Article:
In a multithreaded server, it is possible for shared resources to be accessed concurrently. In addition to scope object attributes, shared resources include in-memory data (such as instance or class variables) and external objects such as files, database connections, and network connections.
Concurrent access can arise in several situations:
Multiple web components accessing objects stored in the web context.
Multiple web components accessing objects stored in a session.
Multiple threads within a web component accessing instance variables. A web container will typically create a thread to handle each request. To ensure that a servlet instance handles only one request at a time, a servlet can implement the SingleThreadModel interface. If a servlet implements this interface, no two threads will execute concurrently in the servlet’s service method. A web container can implement this guarantee by synchronizing access to a single instance of the servlet or by maintaining a pool of web component instances and dispatching each new request to a free instance. This interface does not prevent synchronization problems that result from web components accessing shared resources such as static class variables or external objects.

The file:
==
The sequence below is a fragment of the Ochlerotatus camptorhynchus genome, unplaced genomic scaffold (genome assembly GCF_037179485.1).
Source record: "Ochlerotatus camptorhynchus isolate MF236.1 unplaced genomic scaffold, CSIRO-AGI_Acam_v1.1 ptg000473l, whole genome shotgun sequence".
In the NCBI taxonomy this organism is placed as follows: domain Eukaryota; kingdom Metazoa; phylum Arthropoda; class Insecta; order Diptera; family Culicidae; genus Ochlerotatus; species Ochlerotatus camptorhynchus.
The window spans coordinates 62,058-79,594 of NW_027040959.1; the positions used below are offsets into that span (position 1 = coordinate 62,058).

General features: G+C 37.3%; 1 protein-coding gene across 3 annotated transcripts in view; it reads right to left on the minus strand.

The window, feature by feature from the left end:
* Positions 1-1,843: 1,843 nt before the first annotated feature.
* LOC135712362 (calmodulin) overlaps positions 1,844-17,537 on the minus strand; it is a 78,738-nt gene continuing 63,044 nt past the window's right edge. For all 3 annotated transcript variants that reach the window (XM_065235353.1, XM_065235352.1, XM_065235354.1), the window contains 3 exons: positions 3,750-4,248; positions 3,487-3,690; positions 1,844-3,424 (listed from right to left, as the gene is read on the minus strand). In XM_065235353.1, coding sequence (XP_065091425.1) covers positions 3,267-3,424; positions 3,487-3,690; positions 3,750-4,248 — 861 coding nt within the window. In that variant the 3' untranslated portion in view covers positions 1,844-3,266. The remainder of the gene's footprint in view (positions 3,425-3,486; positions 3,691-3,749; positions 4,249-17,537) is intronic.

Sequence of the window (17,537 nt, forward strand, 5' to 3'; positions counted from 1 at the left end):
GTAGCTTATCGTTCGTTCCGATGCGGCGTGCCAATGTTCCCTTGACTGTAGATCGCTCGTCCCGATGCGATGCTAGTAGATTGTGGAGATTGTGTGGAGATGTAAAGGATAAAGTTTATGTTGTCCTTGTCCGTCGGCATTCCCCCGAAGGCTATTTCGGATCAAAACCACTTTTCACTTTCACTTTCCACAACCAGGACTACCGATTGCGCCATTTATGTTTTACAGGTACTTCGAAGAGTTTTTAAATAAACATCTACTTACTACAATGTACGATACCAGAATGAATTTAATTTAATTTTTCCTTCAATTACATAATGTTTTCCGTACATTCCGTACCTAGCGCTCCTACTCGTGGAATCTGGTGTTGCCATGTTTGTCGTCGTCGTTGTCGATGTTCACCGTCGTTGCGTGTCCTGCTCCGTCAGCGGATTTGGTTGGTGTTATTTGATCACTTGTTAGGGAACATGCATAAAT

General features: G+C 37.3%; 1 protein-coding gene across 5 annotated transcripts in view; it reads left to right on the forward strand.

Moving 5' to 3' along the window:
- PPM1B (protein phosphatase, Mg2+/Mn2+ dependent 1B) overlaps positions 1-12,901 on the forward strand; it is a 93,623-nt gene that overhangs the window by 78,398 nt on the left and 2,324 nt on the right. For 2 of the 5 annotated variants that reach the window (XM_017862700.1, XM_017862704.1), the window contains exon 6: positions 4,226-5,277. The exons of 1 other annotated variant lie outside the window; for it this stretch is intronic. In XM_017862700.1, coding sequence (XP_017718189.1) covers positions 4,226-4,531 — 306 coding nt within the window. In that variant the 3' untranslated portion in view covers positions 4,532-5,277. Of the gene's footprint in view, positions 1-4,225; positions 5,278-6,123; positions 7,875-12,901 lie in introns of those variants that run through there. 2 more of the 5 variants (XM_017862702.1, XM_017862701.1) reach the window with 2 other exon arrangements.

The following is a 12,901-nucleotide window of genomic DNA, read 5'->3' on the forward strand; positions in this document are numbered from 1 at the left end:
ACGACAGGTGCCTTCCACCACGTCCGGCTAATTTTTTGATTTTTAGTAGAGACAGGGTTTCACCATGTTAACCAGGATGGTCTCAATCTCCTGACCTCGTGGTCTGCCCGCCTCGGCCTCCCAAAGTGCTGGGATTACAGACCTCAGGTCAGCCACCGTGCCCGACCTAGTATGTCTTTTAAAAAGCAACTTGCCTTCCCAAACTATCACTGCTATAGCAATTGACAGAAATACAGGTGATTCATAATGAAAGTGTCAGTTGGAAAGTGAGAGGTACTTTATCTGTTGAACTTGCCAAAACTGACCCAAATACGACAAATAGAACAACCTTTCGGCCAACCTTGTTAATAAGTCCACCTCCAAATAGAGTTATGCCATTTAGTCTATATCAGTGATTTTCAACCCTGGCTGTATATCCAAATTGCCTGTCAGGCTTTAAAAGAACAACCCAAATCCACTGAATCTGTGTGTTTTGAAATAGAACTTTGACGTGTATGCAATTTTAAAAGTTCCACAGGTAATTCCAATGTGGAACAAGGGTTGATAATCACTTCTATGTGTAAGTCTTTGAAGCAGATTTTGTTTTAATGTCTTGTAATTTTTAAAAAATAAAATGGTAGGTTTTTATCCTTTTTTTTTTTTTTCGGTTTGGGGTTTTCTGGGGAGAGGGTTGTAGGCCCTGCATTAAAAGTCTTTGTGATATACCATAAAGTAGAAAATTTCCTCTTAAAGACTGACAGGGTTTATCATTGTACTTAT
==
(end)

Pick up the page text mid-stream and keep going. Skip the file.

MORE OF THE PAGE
When resources can be accessed concurrently, they can be used in an inconsistent fashion. You prevent this by controlling the access using the synchronization techniques described in the Threads lesson in The Java Tutorial, Fourth Edition, by Sharon Zakhour et al. (Addison-Wesley, 2006).